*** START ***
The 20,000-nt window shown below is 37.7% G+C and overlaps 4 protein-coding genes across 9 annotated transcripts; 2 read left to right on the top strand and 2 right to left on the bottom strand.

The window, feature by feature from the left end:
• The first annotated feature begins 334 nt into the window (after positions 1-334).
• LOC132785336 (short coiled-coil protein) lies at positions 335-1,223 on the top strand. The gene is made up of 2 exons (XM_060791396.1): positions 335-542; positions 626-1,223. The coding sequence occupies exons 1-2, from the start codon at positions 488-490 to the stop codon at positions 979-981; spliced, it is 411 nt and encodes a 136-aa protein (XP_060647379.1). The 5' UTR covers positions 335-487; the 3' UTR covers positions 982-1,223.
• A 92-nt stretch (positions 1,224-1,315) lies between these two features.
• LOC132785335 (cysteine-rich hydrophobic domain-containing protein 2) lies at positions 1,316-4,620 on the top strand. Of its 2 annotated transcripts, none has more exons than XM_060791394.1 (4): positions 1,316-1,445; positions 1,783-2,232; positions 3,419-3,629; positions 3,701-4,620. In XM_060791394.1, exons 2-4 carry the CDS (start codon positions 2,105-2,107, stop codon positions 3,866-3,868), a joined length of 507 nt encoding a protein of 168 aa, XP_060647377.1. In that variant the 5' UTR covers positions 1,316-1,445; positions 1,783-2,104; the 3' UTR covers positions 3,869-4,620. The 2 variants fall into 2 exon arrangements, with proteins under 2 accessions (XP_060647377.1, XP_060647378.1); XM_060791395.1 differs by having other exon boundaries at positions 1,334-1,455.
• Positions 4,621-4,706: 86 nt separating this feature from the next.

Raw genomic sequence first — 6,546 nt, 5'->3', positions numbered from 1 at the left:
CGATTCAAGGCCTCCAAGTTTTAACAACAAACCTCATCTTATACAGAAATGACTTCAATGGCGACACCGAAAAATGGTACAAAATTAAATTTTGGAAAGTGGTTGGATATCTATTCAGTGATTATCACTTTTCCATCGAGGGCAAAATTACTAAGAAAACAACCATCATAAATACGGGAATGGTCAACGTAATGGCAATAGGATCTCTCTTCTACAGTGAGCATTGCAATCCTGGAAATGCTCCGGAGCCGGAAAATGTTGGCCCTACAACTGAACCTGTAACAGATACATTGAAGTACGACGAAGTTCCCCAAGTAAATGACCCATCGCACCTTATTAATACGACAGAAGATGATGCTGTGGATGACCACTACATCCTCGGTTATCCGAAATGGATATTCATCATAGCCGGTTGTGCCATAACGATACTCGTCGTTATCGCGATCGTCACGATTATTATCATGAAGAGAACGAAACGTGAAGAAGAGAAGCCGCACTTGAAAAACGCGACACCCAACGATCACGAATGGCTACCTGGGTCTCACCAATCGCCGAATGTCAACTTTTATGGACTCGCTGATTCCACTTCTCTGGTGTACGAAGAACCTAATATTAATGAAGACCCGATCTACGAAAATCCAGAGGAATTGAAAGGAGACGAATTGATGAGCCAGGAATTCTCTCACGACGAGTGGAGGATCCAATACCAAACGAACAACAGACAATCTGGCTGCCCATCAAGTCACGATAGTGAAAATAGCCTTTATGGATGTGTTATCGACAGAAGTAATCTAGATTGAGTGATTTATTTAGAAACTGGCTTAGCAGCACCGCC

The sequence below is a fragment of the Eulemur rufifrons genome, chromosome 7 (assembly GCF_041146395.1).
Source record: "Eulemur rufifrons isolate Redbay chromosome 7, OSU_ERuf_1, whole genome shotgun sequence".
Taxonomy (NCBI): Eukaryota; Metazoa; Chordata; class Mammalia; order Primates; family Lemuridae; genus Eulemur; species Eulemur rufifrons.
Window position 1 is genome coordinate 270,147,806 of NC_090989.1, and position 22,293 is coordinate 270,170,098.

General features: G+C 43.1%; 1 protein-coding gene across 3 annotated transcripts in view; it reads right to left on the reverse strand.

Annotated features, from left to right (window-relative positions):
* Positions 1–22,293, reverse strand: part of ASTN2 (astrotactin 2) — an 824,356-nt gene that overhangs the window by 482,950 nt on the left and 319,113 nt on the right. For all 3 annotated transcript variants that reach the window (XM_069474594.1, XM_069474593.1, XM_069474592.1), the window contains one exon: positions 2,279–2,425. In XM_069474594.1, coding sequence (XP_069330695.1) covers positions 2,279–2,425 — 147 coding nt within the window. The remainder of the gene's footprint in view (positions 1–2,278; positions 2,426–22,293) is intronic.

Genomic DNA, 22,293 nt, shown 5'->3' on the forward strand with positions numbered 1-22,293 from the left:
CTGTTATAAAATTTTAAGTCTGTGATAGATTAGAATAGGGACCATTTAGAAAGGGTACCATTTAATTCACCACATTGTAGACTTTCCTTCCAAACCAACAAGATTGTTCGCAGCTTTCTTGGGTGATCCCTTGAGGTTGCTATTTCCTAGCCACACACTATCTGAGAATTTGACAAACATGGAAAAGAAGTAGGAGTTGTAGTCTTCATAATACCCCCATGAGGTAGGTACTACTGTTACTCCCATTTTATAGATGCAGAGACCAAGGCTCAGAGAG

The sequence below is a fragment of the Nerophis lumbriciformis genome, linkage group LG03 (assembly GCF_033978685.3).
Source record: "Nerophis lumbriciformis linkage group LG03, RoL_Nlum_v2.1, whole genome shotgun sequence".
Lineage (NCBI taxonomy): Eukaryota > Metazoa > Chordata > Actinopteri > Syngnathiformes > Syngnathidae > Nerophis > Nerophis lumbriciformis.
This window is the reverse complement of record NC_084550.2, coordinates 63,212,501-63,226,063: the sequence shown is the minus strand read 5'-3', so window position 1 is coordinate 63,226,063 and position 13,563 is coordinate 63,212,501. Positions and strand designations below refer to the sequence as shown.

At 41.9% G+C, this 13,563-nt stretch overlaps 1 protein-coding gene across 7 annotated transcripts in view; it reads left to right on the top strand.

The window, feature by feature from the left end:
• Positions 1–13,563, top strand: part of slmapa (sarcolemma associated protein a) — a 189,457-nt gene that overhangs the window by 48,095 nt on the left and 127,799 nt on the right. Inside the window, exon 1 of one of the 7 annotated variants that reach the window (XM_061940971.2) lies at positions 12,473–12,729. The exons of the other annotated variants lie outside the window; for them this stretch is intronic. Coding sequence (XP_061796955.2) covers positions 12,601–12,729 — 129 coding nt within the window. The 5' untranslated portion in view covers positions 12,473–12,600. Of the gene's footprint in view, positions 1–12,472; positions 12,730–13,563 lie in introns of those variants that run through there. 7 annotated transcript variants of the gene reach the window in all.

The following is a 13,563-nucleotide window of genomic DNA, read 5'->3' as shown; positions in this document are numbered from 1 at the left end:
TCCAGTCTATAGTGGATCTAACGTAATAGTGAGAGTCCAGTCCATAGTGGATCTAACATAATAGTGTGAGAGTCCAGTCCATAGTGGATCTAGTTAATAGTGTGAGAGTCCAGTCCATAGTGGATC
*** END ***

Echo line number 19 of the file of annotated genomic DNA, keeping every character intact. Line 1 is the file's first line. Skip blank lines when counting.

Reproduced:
The sequence below is a fragment of the Nerophis lumbriciformis genome, linkage group LG03 (assembly GCF_033978685.3).